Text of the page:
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Facebook’s is widely rolling out face recognition feature to users, but it raises a lot of privacy concerns

Facebook’s is widely rolling out face recognition feature to users, but it raises a lot of privacy concerns. Being a Facebook user, you must have remembered that last year back in December, FB rolled out “optional” update for facial recognition in order to protect user privacy. Well, from now the optional tool is undergoing a massive roll-out as more and more users are seeing the prompt about this new feature.



The purpose behind the launch this feature is to notify users if anyone else is uploading their images to mimic them or use their image without permission.

Well, this is the same technology that the FB uses while telling people in your friends list, that you may wish them to tag.

When last year Facebook added this feature it was an optional as announced by company, but now it is uncertain on how long it will be ‘opt-in’.

According to the company, this feature will roll out in all markets except Canada and European Unioneuters

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The purpose to bring this new feature is to help users so their picture won’t misuse, in cases of cyber criminals and other nasty users impersonating the user, Facebook claims.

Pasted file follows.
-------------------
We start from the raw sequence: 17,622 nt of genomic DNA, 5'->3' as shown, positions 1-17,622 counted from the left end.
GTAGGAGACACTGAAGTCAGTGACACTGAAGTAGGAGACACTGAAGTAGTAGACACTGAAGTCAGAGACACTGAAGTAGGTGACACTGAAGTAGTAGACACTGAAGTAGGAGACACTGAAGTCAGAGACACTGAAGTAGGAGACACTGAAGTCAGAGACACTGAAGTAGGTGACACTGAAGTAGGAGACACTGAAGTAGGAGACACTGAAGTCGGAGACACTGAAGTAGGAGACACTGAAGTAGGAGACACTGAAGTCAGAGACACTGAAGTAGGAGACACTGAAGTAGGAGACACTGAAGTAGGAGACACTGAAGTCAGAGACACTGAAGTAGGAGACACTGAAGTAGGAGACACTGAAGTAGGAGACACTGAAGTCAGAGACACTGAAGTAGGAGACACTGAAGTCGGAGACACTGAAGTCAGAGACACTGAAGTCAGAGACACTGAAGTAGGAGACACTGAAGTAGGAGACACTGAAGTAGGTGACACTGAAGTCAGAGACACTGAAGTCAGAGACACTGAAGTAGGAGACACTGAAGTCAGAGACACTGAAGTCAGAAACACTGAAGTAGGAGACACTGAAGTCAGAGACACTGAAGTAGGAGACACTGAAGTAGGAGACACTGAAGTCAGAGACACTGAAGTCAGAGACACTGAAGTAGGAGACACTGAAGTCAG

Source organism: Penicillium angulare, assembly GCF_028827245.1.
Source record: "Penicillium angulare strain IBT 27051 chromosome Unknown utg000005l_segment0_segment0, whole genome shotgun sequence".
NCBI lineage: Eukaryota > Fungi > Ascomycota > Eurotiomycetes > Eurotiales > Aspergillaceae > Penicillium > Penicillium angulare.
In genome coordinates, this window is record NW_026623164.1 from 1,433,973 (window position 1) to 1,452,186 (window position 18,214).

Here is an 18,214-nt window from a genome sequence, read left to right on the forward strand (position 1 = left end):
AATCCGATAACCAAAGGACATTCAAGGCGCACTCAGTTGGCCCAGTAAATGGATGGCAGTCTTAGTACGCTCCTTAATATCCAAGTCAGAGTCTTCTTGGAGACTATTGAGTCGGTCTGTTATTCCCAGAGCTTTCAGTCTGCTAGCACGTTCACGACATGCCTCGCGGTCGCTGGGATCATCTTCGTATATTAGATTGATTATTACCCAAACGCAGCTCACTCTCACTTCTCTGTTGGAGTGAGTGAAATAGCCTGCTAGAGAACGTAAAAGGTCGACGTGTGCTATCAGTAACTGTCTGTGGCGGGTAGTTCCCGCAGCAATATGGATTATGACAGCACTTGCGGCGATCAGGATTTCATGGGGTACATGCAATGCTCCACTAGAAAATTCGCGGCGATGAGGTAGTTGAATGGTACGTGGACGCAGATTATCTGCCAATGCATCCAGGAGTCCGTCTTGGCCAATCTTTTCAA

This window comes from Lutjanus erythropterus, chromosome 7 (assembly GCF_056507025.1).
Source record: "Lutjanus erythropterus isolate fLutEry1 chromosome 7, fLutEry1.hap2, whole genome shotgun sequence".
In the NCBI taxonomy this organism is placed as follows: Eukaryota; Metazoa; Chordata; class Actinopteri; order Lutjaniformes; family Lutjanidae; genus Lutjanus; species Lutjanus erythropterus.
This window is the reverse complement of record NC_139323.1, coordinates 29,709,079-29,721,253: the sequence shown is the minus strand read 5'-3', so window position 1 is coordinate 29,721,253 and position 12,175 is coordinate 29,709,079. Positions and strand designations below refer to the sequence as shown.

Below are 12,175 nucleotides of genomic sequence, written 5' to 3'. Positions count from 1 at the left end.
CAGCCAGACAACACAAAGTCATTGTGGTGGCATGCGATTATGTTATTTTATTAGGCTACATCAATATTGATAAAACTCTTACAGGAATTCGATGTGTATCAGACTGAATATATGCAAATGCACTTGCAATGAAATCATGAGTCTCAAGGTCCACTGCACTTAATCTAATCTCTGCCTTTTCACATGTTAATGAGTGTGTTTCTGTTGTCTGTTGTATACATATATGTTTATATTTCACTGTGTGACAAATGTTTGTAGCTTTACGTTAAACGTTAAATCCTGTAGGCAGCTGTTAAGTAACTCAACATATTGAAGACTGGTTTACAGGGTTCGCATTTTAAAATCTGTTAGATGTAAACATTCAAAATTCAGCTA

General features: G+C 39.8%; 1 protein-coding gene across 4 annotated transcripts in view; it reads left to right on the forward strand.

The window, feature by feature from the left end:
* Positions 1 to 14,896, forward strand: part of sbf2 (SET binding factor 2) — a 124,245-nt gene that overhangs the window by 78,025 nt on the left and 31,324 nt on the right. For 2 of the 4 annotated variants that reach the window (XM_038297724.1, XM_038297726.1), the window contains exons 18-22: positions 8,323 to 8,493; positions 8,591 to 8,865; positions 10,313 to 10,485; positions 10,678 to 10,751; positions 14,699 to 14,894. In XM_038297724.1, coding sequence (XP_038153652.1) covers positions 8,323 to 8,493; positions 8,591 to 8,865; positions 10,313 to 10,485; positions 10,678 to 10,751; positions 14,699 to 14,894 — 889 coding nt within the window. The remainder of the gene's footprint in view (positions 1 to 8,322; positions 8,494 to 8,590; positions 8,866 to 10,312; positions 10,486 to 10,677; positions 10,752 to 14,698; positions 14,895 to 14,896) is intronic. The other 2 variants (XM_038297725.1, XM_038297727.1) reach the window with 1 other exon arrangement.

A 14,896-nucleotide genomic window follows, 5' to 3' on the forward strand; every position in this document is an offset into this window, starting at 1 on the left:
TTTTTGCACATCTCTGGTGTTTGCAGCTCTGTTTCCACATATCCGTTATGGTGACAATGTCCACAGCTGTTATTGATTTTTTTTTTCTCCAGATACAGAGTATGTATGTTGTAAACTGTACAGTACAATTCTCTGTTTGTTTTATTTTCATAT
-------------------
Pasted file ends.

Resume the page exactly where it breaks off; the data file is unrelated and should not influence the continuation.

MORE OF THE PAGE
After applying this feature users will get special notification from Facebook, if any other user has posted their image as their profile picture. Moreover, it will also facilitate users with image impairments to know who is in the picture apart from the existing ‘automatic alt-text’ feature that tells them what or who is in the picture.

On the other hand, not everything is great about this feature. Now it’s optional but with just a few lines of code, Facebook could activate it for all users.

Facebook has over 2 billion active users worldwide, that’s a huge online DB with facial data for any social media platform out there. That is even larger than the population of many countries. The concern over here is that generally Facebook features extend and carry forward to other platforms owned by Facebook like Instagram and WhatsApp.

Furthermore, although the technology will view the privacy settings on the post set by the up loader, users can be unconsciously connected to strangers (up loaders).

Just take an example, let say if you upload a photo which by chance captures some random stranger in the frame. Well, while you may not know the person, but that person by system of Facebook’s algorithms may get notification. As a result, at times those strangers could send you unwanted friend requests too.

Regardless of uncommon groups, demographic zones or with the lack of mutual friends and activities, this may affect in an accidental violation of privacy, on both ends. First to the original up loader and other the user who get notification about the potentially mistakenly tag by the system.

Last but not the least; Facebook isn’t really the flare of hope when it comes to playing fair with user data or privacy. Am I right? Tell us in comments section.

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